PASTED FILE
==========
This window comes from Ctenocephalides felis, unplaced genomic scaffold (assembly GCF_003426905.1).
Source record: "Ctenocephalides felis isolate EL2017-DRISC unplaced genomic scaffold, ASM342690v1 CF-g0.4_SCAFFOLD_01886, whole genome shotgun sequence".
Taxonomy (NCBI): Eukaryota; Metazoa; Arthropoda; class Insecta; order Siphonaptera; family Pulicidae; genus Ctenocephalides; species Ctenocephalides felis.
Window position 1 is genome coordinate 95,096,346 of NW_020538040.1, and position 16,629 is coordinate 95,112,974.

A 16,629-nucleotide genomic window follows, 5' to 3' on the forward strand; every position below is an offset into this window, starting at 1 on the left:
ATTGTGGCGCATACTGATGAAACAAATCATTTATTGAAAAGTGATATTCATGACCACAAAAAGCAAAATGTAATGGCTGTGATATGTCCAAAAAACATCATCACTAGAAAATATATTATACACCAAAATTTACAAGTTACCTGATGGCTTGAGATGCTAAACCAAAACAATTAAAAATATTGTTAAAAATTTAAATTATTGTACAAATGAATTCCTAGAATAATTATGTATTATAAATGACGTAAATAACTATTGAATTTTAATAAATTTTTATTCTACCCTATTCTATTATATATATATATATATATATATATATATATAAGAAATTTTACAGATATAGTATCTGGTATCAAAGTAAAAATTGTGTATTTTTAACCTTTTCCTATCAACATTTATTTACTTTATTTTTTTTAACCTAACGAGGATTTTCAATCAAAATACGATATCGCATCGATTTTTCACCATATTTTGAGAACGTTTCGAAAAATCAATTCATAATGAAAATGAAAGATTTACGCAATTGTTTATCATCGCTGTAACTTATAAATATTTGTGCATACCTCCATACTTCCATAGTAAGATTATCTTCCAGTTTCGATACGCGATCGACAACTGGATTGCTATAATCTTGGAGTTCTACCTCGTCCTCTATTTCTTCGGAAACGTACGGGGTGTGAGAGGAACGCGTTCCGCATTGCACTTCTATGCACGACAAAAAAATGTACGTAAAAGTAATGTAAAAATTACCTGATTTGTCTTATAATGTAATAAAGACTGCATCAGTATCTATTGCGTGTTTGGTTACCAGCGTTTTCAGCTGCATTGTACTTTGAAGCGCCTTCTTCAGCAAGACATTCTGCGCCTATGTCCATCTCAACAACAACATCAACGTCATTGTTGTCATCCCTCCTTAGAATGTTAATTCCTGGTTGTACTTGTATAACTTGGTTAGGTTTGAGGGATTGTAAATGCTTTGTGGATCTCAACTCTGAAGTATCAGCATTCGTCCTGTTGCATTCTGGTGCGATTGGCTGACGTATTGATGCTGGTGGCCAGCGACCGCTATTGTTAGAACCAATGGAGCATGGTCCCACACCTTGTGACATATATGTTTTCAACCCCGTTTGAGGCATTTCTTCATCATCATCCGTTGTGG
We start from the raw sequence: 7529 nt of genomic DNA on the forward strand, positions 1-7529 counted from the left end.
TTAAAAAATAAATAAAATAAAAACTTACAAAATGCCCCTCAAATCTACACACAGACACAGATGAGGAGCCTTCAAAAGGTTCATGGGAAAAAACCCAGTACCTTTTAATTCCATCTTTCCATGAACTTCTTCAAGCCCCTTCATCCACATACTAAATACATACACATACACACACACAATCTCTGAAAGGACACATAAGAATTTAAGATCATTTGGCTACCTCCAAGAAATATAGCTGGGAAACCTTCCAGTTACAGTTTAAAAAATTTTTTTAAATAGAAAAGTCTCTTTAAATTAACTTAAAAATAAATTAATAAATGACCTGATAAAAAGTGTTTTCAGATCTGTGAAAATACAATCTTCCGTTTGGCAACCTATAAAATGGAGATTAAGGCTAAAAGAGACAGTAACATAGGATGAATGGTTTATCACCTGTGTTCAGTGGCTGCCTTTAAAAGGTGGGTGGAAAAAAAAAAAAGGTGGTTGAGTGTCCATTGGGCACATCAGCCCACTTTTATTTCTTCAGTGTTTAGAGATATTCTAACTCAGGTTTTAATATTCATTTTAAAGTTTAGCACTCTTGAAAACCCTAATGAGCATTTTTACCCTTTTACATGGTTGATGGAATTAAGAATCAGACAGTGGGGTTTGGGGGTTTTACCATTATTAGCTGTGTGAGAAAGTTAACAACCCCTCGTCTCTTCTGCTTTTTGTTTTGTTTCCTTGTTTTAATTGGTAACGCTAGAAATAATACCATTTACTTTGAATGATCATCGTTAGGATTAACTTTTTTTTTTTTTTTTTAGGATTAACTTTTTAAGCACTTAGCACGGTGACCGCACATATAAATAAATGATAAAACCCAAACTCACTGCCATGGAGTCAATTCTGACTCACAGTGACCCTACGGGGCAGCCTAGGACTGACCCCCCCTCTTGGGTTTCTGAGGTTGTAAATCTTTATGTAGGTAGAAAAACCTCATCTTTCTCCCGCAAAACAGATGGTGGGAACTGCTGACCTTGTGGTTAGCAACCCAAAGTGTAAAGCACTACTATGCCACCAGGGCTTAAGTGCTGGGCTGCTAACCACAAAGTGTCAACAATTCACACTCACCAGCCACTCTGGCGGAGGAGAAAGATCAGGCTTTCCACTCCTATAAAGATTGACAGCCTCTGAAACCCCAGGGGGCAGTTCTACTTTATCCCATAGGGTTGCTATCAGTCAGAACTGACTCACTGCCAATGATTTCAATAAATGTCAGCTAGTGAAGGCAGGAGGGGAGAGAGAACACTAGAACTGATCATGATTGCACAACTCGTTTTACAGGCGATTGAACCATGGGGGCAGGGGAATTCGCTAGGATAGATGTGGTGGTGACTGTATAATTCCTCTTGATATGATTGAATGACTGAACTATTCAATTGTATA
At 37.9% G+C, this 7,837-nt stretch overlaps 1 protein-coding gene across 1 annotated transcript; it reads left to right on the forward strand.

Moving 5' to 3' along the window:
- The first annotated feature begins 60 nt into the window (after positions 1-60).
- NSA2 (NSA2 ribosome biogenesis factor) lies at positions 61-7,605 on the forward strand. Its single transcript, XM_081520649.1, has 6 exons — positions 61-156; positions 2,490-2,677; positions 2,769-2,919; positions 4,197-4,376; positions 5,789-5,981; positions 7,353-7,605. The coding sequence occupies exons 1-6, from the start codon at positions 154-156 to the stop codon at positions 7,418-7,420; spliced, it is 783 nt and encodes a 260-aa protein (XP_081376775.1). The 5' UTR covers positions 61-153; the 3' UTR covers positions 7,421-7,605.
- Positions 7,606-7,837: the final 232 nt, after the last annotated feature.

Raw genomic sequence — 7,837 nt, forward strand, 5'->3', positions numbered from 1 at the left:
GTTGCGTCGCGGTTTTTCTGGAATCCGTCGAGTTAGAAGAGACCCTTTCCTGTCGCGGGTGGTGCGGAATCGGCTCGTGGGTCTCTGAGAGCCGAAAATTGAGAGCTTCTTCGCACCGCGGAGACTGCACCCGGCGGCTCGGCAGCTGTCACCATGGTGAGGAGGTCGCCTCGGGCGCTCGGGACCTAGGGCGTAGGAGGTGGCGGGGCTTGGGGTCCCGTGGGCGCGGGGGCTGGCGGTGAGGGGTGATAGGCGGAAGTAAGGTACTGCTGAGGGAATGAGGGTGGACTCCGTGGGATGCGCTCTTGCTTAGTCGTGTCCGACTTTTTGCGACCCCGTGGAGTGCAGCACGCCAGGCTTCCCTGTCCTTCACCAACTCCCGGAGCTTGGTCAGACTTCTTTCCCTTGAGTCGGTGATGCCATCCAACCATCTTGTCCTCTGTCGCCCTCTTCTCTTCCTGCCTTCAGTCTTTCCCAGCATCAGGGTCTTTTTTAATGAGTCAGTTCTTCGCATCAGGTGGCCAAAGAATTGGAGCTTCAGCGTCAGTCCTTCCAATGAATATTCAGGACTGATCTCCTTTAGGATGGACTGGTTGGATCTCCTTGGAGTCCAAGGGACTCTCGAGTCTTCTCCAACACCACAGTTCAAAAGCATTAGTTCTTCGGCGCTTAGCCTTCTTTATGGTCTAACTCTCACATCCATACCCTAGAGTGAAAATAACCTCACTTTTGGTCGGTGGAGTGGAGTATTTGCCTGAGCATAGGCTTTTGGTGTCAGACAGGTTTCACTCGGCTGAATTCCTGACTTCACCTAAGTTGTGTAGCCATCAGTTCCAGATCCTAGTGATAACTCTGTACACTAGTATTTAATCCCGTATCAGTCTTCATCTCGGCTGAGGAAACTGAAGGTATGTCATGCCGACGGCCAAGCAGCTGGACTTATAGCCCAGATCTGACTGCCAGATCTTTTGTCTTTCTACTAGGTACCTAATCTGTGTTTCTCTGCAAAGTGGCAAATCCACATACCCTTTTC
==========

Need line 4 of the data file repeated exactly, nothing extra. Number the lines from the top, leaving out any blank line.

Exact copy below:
Window position 1 is genome coordinate 95,096,346 of NW_020538040.1, and position 16,629 is coordinate 95,112,974.